The Writing Life, in Pictures
“I never imagined a movie made from one of my books, because they’re so internal.”
Movie stills courtesy of Roadside Attractions Photo by Annabel Clark
A.O. Scott, film critic for The New York Times, described Starting Out in the Evening as an “intelligent, careful adaptation of a near-perfect novel by Brian Morton.”
“I have no idea what made him say that, but it was very nice. I was glad that he liked the movie, and I was glad that he liked the novel a little bit more,” says Morton.
The film, which has been well-received by critics since it was first screened at the Sundance Film Festival, was released in art-house theaters in about 40 cities last fall. As for box office success, Morton notes that “for a movie that was made in two-and-a-half weeks, it has done pretty well.”
The film brings Heather Wolfe, a graduate student, into the life of Leonard Schiller, a writer whose novels she believes will be immortalized by her graduate thesis.
“Intelligent films about artistry and romantic/familial relationships aren’t necessarily a dime a dozen,” writes critic Frank Ochieng in the worldjournal.com. “In fact, it is that rare occasion when character studies pertaining to the world of academia and undefined affection register with such prominence and prestige. Writer-director Andrew Wagner’s Starting Out in the Evening is the epitome of sophisticated cinema that echoes this particular sentiment.”
Morton wasn’t involved in making the movie, but trusted Wagner to portray the tension between Heather and Schiller; the relationship between Schiller and his daughter, Ariel; and Ariel’s race against her biological clock.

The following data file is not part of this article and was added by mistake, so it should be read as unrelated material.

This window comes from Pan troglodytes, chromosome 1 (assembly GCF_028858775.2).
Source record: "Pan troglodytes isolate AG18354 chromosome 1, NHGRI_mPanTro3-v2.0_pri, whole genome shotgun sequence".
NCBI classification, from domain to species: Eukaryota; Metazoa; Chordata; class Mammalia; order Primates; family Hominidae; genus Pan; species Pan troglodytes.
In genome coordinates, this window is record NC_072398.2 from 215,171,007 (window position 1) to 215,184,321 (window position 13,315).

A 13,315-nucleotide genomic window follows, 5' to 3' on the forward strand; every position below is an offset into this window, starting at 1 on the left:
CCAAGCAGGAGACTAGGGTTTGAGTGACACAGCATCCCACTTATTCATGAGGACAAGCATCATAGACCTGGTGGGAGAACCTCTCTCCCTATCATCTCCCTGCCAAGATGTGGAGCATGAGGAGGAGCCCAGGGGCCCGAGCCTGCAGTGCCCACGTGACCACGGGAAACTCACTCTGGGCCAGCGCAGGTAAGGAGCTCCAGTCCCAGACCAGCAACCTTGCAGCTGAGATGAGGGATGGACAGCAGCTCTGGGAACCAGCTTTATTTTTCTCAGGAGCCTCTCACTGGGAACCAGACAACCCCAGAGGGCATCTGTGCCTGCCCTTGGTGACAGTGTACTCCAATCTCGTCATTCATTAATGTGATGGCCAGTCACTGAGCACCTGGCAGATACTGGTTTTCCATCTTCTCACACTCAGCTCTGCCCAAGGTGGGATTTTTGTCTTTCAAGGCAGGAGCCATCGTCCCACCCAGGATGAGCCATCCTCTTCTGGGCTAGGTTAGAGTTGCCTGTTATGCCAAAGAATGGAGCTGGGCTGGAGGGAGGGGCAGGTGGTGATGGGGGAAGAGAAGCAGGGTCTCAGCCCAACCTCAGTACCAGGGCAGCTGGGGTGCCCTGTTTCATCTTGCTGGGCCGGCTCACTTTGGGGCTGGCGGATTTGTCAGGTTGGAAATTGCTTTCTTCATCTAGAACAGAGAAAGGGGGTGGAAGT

“I did have a strong confidence that he’d approach it with integrity and not make changes just for the sake of making it more marketable,” Morton says. “I thought the best thing to do would be to stay out of their way.”
Neither did he have a say in choosing the actors, but he was pleased. Lauren Ambrose as Heather, says Morton, perfectly embodies the combination of flirtation and ambition that he envisioned.
“I thought she was great. In certain ways it felt as though she knew the character better than I did,” he says. “Schiller was the character I knew inside out.” Schiller is played by Frank Langella. “I couldn’t quite see him in the role. He’s in his sixties and very vigorous,” says Morton.
But Langella has earned the praise of many critics. Roger Ebert predicted an Oscar nomination (which unfortunately didn’t materialize), and the film review site emanuellevy.com said “Frank Langella gives such a towering, multi-nuanced, and fully-realized performance that he elevates this dramatic entry into one of the best features to be seen at Sundance Festival this year.”
As for Ariel, Morton notes, “They made that part smaller than in the book. I think they had to sacrifice some of the dimensions of that character.” She is played by Lili Taylor.
Other aspects of the novel can be illuminated more clearly on screen than on the page, noted Scott: “One of Mr. Wagner’s themes (and also Mr. Morton’s) is the waning of that old, literary New York, the twilight of an idea of the city as a capital of the modern mind.” This comes across visually as the city is bathed in late-afternoon sun.
Morton wrote Starting Out in the Evening after his first novel went out of print. “I was projecting myself forward into a not-too-happy future,” he says. “If I wrote for the next 40 years and nothing stayed in print, would it be worth it?”
He says he doesn’t follow the same kind of rigid writing schedule in his own life that he created for Schiller. “I guess I was trying to create him as some embodiment of artistic discipline,” he explains. “A poet has to pursue art with some kind of religious intensity.”
—Lisa W. Romano